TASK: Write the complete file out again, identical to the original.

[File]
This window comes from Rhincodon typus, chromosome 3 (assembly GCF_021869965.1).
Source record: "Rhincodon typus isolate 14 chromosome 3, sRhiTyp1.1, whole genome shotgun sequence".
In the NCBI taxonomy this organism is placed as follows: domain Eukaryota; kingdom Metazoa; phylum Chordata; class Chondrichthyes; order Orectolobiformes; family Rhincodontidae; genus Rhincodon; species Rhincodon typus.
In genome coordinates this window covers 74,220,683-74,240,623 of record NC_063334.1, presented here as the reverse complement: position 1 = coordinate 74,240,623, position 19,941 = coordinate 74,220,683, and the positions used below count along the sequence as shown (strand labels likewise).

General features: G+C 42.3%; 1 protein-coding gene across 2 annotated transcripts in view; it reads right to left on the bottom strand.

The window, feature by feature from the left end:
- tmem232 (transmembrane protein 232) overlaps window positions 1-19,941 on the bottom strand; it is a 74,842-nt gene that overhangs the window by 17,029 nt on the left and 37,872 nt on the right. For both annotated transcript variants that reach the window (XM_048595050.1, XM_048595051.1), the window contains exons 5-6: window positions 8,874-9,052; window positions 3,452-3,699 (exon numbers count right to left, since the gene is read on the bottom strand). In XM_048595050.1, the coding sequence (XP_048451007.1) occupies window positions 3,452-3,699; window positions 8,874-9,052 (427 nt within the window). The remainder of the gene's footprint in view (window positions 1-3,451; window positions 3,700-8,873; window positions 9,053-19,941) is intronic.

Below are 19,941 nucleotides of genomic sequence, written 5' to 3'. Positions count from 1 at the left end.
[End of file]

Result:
This window comes from Rhincodon typus, chromosome 3 (assembly GCF_021869965.1).
Source record: "Rhincodon typus isolate 14 chromosome 3, sRhiTyp1.1, whole genome shotgun sequence".
In the NCBI taxonomy this organism is placed as follows: domain Eukaryota; kingdom Metazoa; phylum Chordata; class Chondrichthyes; order Orectolobiformes; family Rhincodontidae; genus Rhincodon; species Rhincodon typus.
In genome coordinates this window covers 74,220,683-74,240,623 of record NC_063334.1, presented here as the reverse complement: position 1 = coordinate 74,240,623, position 19,941 = coordinate 74,220,683, and the positions used below count along the sequence as shown (strand labels likewise).

General features: G+C 42.3%; 1 protein-coding gene across 2 annotated transcripts in view; it reads right to left on the bottom strand.

The window, feature by feature from the left end:
- tmem232 (transmembrane protein 232) overlaps window positions 1-19,941 on the bottom strand; it is a 74,842-nt gene that overhangs the window by 17,029 nt on the left and 37,872 nt on the right. For both annotated transcript variants that reach the window (XM_048595050.1, XM_048595051.1), the window contains exons 5-6: window positions 8,874-9,052; window positions 3,452-3,699 (exon numbers count right to left, since the gene is read on the bottom strand). In XM_048595050.1, the coding sequence (XP_048451007.1) occupies window positions 3,452-3,699; window positions 8,874-9,052 (427 nt within the window). The remainder of the gene's footprint in view (window positions 1-3,451; window positions 3,700-8,873; window positions 9,053-19,941) is intronic.

Below are 19,941 nucleotides of genomic sequence, written 5' to 3'. Positions count from 1 at the left end.